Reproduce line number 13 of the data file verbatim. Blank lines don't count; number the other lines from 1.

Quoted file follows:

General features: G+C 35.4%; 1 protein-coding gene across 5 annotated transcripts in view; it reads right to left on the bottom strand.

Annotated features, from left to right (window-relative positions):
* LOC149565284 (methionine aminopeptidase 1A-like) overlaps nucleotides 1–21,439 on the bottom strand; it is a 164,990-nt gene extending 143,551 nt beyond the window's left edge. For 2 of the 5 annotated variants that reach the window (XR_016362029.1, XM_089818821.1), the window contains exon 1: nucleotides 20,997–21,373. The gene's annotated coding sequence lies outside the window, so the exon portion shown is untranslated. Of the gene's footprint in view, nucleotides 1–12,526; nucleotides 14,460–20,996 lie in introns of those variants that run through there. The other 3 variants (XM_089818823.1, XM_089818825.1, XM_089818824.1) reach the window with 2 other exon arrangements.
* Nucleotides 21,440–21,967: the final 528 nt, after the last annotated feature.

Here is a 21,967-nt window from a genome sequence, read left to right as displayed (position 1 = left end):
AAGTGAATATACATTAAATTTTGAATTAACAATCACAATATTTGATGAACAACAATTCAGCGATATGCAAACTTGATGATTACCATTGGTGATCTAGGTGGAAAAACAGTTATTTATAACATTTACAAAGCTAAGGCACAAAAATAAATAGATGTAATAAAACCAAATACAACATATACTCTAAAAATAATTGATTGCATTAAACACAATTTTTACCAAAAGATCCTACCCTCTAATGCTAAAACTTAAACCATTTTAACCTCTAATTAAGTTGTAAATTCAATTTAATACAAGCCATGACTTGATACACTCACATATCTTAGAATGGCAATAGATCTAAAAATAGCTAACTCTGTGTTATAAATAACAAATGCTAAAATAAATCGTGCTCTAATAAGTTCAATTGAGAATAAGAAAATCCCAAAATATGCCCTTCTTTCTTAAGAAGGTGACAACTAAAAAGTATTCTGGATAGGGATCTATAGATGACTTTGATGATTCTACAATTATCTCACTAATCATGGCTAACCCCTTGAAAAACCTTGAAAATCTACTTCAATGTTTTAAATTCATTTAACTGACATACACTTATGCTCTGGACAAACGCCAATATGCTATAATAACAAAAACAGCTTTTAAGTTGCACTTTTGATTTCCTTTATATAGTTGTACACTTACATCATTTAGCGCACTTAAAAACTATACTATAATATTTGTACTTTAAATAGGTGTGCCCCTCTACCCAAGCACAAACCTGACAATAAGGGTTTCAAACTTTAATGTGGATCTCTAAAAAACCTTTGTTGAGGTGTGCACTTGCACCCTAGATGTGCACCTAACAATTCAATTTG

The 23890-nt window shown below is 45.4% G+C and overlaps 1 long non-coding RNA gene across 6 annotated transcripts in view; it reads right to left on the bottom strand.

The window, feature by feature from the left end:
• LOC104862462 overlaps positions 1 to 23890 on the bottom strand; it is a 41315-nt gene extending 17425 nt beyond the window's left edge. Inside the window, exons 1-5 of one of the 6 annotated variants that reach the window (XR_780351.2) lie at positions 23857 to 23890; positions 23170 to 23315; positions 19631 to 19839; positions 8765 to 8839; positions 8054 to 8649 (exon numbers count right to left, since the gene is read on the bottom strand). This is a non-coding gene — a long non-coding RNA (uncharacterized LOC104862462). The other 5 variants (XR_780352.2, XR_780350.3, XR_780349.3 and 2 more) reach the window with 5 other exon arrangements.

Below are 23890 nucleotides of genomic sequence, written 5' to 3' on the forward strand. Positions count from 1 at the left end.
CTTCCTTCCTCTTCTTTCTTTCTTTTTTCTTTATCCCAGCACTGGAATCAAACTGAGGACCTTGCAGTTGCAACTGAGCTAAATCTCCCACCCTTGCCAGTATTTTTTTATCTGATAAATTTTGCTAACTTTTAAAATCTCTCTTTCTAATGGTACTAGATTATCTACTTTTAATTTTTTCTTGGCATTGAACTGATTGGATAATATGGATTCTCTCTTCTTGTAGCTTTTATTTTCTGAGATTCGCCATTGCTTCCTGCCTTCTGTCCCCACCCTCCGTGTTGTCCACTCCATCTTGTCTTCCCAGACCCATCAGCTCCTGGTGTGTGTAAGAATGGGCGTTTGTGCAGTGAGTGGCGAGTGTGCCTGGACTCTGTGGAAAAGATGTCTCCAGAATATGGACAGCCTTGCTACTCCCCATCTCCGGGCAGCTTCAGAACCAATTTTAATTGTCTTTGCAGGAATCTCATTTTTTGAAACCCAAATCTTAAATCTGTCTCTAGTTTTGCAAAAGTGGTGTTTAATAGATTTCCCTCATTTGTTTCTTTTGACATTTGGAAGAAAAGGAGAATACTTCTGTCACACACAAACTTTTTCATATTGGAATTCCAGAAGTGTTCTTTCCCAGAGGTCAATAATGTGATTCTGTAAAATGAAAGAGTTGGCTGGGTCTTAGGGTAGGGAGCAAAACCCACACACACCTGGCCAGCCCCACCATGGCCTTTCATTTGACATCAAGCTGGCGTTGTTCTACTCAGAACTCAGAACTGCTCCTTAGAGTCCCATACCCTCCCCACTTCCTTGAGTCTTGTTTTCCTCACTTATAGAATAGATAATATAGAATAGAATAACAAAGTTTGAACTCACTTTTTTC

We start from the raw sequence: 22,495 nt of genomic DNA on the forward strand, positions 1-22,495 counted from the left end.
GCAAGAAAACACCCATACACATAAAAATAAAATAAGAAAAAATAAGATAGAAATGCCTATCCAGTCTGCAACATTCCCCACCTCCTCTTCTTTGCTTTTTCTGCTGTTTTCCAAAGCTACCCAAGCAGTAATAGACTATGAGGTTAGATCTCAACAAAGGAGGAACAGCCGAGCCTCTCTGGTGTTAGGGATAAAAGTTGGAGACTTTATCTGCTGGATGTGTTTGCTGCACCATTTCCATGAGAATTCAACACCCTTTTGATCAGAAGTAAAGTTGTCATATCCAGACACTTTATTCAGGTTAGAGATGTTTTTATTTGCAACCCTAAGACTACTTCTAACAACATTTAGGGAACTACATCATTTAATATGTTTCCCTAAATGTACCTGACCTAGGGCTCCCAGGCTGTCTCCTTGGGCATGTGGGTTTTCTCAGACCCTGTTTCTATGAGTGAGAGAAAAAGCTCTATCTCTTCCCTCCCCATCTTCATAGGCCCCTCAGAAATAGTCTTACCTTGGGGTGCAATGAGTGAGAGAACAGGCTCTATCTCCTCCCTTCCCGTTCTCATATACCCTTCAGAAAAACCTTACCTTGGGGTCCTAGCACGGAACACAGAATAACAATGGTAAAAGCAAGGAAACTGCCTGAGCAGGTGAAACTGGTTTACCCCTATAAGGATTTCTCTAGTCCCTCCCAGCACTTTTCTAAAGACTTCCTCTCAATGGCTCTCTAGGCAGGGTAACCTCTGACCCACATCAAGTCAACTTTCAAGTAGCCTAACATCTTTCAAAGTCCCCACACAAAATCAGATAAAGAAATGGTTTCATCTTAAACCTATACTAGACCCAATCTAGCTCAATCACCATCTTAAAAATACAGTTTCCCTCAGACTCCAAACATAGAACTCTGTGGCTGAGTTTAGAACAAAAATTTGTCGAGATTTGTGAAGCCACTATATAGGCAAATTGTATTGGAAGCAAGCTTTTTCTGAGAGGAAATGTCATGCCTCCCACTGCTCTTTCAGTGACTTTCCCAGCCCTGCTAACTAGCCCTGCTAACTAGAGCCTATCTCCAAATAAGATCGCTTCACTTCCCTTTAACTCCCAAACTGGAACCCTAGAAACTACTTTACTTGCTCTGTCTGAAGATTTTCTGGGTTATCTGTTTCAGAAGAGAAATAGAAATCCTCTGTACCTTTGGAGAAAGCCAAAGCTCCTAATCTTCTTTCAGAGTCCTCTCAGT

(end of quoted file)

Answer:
GCAAGAAAACACCCATACACATAAAAATAAAATAAGAAAAAATAAGATAGAAATGCCTATCCAGTCTGCAACATTCCCCACCTCCTCTTCTTTGCTTTTTCTGCTGTTTTCCAAAGCTACCCAAGCAGTAATAGACTATGAGGTTAGATCTCAACAAAGGAGGAACAGCCGAGCCTCTCTGGTGTTAGGGATAAAAGTTGGAGACTTTATCTGCTGGATGTGTTTGCTGCACCATTTCCATGAGAATTCAACACCCTTTTGATCAGAAGTAAAGTTGTCATATCCAGACACTTTATTCAGGTTAGAGATGTTTTTATTTGCAACCCTAAGACTACTTCTAACAACATTTAGGGAACTACATCATTTAATATGTTTCCCTAAATGTACCTGACCTAGGGCTCCCAGGCTGTCTCCTTGGGCATGTGGGTTTTCTCAGACCCTGTTTCTATGAGTGAGAGAAAAAGCTCTATCTCTTCCCTCCCCATCTTCATAGGCCCCTCAGAAATAGTCTTACCTTGGGGTGCAATGAGTGAGAGAACAGGCTCTATCTCCTCCCTTCCCGTTCTCATATACCCTTCAGAAAAACCTTACCTTGGGGTCCTAGCACGGAACACAGAATAACAATGGTAAAAGCAAGGAAACTGCCTGAGCAGGTGAAACTGGTTTACCCCTATAAGGATTTCTCTAGTCCCTCCCAGCACTTTTCTAAAGACTTCCTCTCAATGGCTCTCTAGGCAGGGTAACCTCTGACCCACATCAAGTCAACTTTCAAGTAGCCTAACATCTTTCAAAGTCCCCACACAAAATCAGATAAAGAAATGGTTTCATCTTAAACCTATACTAGACCCAATCTAGCTCAATCACCATCTTAAAAATACAGTTTCCCTCAGACTCCAAACATAGAACTCTGTGGCTGAGTTTAGAACAAAAATTTGTCGAGATTTGTGAAGCCACTATATAGGCAAATTGTATTGGAAGCAAGCTTTTTCTGAGAGGAAATGTCATGCCTCCCACTGCTCTTTCAGTGACTTTCCCAGCCCTGCTAACTAGCCCTGCTAACTAGAGCCTATCTCCAAATAAGATCGCTTCACTTCCCTTTAACTCCCAAACTGGAACCCTAGAAACTACTTTACTTGCTCTGTCTGAAGATTTTCTGGGTTATCTGTTTCAGAAGAGAAATAGAAATCCTCTGTACCTTTGGAGAAAGCCAAAGCTCCTAATCTTCTTTCAGAGTCCTCTCAGT